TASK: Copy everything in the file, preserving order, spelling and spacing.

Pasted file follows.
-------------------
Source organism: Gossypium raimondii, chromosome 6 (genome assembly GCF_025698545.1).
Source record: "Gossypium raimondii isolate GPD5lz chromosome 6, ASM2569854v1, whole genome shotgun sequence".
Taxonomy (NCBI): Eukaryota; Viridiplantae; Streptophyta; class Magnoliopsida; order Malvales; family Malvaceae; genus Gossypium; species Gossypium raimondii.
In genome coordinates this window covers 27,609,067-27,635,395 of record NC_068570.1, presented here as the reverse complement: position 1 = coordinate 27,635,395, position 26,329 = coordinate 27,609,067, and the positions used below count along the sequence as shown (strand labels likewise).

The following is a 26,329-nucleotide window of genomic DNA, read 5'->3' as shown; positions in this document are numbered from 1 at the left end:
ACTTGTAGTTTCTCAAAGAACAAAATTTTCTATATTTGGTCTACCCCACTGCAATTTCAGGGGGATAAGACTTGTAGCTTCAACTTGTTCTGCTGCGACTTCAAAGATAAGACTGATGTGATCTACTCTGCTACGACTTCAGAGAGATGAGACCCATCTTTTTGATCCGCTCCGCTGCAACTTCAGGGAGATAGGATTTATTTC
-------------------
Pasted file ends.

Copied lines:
Source organism: Gossypium raimondii, chromosome 6 (genome assembly GCF_025698545.1).
Source record: "Gossypium raimondii isolate GPD5lz chromosome 6, ASM2569854v1, whole genome shotgun sequence".
Taxonomy (NCBI): Eukaryota; Viridiplantae; Streptophyta; class Magnoliopsida; order Malvales; family Malvaceae; genus Gossypium; species Gossypium raimondii.
In genome coordinates this window covers 27,609,067-27,635,395 of record NC_068570.1, presented here as the reverse complement: position 1 = coordinate 27,635,395, position 26,329 = coordinate 27,609,067, and the positions used below count along the sequence as shown (strand labels likewise).

The following is a 26,329-nucleotide window of genomic DNA, read 5'->3' as shown; positions in this document are numbered from 1 at the left end:
ACTTGTAGTTTCTCAAAGAACAAAATTTTCTATATTTGGTCTACCCCACTGCAATTTCAGGGGGATAAGACTTGTAGCTTCAACTTGTTCTGCTGCGACTTCAAAGATAAGACTGATGTGATCTACTCTGCTACGACTTCAGAGAGATGAGACCCATCTTTTTGATCCGCTCCGCTGCAACTTCAGGGAGATAGGATTTATTTC